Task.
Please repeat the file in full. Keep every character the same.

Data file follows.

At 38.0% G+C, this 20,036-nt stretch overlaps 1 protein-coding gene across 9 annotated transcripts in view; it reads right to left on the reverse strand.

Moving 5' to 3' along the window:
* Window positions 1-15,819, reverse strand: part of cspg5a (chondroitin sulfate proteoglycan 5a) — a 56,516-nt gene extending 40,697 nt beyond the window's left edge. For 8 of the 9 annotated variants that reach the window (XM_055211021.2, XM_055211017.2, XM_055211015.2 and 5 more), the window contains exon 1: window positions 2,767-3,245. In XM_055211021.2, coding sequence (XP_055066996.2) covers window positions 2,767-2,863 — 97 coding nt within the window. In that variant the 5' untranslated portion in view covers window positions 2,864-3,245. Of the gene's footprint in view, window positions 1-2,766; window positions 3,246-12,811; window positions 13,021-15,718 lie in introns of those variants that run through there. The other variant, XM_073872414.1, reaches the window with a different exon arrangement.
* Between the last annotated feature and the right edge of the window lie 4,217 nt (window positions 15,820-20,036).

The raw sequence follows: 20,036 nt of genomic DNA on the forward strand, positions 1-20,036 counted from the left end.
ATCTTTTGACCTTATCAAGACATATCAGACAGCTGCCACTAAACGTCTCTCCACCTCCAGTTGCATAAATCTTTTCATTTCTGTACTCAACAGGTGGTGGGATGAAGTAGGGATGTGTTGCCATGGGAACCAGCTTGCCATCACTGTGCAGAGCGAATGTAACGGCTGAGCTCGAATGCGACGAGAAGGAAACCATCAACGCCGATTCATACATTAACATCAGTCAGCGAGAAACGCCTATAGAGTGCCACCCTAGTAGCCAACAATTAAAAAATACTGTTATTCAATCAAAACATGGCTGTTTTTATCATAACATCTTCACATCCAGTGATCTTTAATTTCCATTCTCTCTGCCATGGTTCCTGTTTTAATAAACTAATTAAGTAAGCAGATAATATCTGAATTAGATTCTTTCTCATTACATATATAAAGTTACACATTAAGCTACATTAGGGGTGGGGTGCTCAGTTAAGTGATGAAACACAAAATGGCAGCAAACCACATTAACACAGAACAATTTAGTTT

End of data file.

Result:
At 38.0% G+C, this 20,036-nt stretch overlaps 1 protein-coding gene across 9 annotated transcripts in view; it reads right to left on the reverse strand.

Moving 5' to 3' along the window:
* Window positions 1-15,819, reverse strand: part of cspg5a (chondroitin sulfate proteoglycan 5a) — a 56,516-nt gene extending 40,697 nt beyond the window's left edge. For 8 of the 9 annotated variants that reach the window (XM_055211021.2, XM_055211017.2, XM_055211015.2 and 5 more), the window contains exon 1: window positions 2,767-3,245. In XM_055211021.2, coding sequence (XP_055066996.2) covers window positions 2,767-2,863 — 97 coding nt within the window. In that variant the 5' untranslated portion in view covers window positions 2,864-3,245. Of the gene's footprint in view, window positions 1-2,766; window positions 3,246-12,811; window positions 13,021-15,718 lie in introns of those variants that run through there. The other variant, XM_073872414.1, reaches the window with a different exon arrangement.
* Between the last annotated feature and the right edge of the window lie 4,217 nt (window positions 15,820-20,036).

The raw sequence follows: 20,036 nt of genomic DNA on the forward strand, positions 1-20,036 counted from the left end.
ATCTTTTGACCTTATCAAGACATATCAGACAGCTGCCACTAAACGTCTCTCCACCTCCAGTTGCATAAATCTTTTCATTTCTGTACTCAACAGGTGGTGGGATGAAGTAGGGATGTGTTGCCATGGGAACCAGCTTGCCATCACTGTGCAGAGCGAATGTAACGGCTGAGCTCGAATGCGACGAGAAGGAAACCATCAACGCCGATTCATACATTAACATCAGTCAGCGAGAAACGCCTATAGAGTGCCACCCTAGTAGCCAACAATTAAAAAATACTGTTATTCAATCAAAACATGGCTGTTTTTATCATAACATCTTCACATCCAGTGATCTTTAATTTCCATTCTCTCTGCCATGGTTCCTGTTTTAATAAACTAATTAAGTAAGCAGATAATATCTGAATTAGATTCTTTCTCATTACATATATAAAGTTACACATTAAGCTACATTAGGGGTGGGGTGCTCAGTTAAGTGATGAAACACAAAATGGCAGCAAACCACATTAACACAGAACAATTTAGTTT